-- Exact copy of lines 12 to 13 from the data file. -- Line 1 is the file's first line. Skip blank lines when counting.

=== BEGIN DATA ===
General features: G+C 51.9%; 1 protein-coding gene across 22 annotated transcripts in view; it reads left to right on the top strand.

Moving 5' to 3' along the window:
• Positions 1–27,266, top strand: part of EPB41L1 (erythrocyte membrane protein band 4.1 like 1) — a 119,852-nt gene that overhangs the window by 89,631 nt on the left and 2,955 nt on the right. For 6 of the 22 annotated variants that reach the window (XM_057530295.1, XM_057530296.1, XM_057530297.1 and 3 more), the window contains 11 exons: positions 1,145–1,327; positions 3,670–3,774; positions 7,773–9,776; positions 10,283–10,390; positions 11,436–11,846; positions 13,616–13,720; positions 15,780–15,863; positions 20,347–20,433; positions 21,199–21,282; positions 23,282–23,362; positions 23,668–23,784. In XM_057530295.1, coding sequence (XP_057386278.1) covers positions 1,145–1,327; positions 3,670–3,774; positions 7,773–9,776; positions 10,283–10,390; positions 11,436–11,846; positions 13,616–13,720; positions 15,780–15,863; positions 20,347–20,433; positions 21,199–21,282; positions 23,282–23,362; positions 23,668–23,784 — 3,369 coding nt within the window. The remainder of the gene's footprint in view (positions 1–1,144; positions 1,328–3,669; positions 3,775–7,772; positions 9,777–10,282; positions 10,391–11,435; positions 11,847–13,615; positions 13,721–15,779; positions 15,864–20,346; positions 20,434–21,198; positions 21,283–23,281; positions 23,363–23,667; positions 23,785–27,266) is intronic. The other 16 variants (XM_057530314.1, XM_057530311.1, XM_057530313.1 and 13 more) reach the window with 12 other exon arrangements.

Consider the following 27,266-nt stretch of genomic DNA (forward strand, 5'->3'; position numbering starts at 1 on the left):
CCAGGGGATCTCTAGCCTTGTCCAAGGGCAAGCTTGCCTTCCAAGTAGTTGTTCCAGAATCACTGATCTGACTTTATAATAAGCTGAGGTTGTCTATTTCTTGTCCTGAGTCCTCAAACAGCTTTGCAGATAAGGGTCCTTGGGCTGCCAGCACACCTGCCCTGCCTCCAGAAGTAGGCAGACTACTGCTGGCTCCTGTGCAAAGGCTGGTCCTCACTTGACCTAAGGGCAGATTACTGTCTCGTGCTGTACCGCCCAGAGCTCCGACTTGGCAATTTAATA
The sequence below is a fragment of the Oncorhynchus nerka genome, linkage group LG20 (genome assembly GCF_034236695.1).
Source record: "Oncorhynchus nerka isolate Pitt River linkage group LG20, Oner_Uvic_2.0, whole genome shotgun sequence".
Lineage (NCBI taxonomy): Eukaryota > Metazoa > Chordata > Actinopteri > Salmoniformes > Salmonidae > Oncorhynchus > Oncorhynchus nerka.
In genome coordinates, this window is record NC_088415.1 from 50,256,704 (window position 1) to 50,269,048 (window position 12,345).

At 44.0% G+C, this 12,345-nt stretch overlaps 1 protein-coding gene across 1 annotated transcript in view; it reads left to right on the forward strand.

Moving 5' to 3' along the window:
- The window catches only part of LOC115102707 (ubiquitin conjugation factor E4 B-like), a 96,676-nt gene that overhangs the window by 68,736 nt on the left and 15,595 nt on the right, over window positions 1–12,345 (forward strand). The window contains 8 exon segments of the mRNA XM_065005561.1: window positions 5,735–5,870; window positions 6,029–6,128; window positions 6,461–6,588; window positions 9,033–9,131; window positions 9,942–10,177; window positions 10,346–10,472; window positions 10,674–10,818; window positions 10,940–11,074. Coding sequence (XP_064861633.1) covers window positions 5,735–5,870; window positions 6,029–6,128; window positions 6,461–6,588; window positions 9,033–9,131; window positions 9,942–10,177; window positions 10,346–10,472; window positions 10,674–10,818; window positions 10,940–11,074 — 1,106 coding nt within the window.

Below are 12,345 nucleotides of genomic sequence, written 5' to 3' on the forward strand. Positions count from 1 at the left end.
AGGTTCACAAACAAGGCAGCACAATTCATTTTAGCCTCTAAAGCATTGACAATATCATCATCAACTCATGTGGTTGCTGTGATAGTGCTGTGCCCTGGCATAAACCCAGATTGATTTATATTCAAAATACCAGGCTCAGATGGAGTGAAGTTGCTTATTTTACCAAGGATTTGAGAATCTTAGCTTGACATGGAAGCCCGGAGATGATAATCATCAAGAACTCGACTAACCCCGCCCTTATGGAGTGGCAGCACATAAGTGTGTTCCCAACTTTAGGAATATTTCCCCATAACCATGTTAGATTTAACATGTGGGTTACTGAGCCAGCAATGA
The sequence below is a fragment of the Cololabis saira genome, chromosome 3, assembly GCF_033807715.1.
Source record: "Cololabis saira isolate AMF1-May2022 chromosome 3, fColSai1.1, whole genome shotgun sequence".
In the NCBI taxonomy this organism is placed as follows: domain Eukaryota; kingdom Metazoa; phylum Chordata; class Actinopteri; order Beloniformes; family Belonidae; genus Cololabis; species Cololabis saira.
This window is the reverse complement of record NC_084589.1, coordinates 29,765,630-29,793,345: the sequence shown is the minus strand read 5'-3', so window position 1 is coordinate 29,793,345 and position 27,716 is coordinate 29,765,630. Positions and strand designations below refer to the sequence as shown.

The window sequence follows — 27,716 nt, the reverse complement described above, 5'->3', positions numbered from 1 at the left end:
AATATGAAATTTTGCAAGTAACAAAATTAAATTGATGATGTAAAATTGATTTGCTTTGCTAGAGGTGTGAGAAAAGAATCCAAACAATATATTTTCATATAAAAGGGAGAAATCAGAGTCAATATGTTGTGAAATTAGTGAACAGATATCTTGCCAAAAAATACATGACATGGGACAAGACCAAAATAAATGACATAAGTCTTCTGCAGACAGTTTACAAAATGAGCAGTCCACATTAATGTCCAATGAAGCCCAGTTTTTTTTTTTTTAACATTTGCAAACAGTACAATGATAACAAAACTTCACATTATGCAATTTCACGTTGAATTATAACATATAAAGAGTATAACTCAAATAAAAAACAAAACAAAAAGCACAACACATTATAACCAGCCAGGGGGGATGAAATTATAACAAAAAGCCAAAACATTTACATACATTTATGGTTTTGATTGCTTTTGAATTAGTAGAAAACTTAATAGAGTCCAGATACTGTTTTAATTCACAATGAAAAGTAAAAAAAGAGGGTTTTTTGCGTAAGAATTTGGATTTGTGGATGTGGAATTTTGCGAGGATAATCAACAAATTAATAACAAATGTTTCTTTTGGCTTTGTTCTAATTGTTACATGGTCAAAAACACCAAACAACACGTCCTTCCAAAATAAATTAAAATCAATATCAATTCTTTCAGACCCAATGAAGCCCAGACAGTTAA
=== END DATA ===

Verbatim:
- The window catches only part of LOC115102707 (ubiquitin conjugation factor E4 B-like), a 96,676-nt gene that overhangs the window by 68,736 nt on the left and 15,595 nt on the right, over window positions 1–12,345 (forward strand). The window contains 8 exon segments of the mRNA XM_065005561.1: window positions 5,735–5,870; window positions 6,029–6,128; window positions 6,461–6,588; window positions 9,033–9,131; window positions 9,942–10,177; window positions 10,346–10,472; window positions 10,674–10,818; window positions 10,940–11,074. Coding sequence (XP_064861633.1) covers window positions 5,735–5,870; window positions 6,029–6,128; window positions 6,461–6,588; window positions 9,033–9,131; window positions 9,942–10,177; window positions 10,346–10,472; window positions 10,674–10,818; window positions 10,940–11,074 — 1,106 coding nt within the window.

Below are 12,345 nucleotides of genomic sequence, written 5' to 3' on the forward strand. Positions count from 1 at the left end.